The late 90s were the Age of Hanson, but with the emergence of acts like First Aid Kit, Haim, and now Joseph, the late 2010s are apparently the Age of the Sister Group. Allison, Meegan, and Natalie Closner hail from Portland, Oregon, and their "genetically perfected harmonies" went a long way toward making their debut, 2014's Native Dreamer Kin, a memorable one. Their sophomore effort, I'm Alone, No You're Not, recruits famous Saddle Creek alum and Monsters of Folk member Mike Mogis as producer, and it pays off in spades, adding layers of studio polish to the sisters' songs, which swing effortlessly between delicate refrains and full-throated anthems. The Job-inspired "Whirlwind" is a terrific Florence and the Machine impression, but it's on the fantastic "Blood & Tears" where the sisters perfectly triangulate their adrenaline-shot sound, a declaration of love that's less romantic confessional than bellowing war cry.


David Åhlén // Hidden Light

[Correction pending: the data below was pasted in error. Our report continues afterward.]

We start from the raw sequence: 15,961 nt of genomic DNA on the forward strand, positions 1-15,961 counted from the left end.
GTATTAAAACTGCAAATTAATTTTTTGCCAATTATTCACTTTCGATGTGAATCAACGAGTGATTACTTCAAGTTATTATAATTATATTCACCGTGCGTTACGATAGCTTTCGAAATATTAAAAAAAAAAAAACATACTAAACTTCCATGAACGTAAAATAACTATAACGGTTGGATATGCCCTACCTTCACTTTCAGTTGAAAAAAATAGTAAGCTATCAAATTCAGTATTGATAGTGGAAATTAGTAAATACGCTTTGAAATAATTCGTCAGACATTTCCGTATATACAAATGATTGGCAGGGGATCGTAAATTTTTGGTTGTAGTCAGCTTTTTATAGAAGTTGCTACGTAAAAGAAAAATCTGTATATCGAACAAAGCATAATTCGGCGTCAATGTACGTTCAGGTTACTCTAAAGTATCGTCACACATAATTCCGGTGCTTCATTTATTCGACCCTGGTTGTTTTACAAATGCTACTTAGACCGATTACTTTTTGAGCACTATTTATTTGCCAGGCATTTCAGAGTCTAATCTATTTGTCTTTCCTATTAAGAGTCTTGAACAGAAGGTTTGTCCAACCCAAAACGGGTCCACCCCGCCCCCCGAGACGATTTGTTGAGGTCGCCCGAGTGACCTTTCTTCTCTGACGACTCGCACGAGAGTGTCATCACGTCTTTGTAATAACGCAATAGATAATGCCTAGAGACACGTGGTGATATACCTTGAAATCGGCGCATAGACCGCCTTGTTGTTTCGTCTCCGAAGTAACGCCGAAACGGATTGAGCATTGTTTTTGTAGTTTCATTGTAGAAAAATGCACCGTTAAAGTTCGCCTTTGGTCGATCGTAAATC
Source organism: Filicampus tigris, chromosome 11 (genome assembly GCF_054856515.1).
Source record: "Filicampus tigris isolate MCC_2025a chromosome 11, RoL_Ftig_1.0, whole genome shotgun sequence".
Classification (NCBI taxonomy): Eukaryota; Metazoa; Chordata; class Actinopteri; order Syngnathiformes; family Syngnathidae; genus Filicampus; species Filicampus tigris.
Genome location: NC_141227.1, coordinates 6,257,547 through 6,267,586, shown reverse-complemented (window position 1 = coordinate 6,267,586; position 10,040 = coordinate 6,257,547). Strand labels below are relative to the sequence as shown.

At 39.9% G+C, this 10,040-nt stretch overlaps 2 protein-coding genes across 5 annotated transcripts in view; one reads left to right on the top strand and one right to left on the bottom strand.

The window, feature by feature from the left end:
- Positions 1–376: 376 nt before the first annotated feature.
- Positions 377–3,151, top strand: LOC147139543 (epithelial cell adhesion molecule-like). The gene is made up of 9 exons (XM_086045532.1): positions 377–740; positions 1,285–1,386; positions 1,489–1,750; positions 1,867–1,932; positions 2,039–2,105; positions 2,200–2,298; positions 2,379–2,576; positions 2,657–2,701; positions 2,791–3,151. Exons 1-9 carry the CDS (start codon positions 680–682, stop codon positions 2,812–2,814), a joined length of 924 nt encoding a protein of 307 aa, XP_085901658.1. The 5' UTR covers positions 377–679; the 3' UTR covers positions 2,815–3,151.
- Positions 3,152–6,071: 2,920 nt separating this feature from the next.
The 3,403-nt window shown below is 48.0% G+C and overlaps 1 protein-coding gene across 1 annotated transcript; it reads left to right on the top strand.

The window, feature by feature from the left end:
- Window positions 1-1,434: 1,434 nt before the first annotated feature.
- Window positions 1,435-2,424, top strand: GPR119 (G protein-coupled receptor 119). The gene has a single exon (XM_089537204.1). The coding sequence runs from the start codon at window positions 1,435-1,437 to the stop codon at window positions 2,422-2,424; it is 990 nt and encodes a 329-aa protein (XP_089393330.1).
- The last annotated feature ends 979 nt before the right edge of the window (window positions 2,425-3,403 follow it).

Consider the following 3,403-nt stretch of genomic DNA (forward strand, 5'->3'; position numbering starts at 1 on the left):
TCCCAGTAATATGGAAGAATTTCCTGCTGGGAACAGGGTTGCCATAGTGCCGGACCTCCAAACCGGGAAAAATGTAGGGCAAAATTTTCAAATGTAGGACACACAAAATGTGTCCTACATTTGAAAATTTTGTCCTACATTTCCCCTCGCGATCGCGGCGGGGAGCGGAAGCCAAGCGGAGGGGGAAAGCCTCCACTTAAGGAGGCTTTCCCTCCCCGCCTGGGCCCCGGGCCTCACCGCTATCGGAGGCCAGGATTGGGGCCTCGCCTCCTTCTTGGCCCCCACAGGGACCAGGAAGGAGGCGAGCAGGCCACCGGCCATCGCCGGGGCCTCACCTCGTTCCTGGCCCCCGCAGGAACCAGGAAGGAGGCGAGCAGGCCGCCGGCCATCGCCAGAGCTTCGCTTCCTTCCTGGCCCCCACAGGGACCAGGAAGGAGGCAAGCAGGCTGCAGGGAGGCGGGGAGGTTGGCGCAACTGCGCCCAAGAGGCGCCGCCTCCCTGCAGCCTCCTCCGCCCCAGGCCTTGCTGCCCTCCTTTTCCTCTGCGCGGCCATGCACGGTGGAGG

Swedish musician David Åhlén's lovely 2016 record Hidden Light is the elusive, unicorn-like heir to a rarified musical tradition, one with no agreed-upon name, but which we can informally dub "Difficult Worship Music". Devotional music is commonly (and not without reason) accommodated to the lowest-common-denominator, and so the pantheon of Difficult Worship Music - which could alienate the listener with left-field musical choices, strange sonics, or a lack of resolution to its melodies - is small indeed (Glen Galaxy's 2011 album Thankyou probably stands as this miniscule genre's masterwork). Hidden Light is far less abrasive than Thankyou, however, with ethereal harmonies that float, fog-like, through Åhlén's sparsely-orchestrated compositions. The opening track "Morning Prayer" is a nuanced meditation where Åhlén's invitation to "invade my heart" is backed by a trumpet as gentle and delicate as spun gold. Despite its total lack of chorus, you're likely to hear its tones drifting on the liminal edges of your mind after the first few times you hear it. The album's other songs diverge from that sound significantly, but all have the same experimental DNA, earning Hidden Light a well-deserved place in the DWM Hall of Fame - hopefully Åhlén will contribute again soon.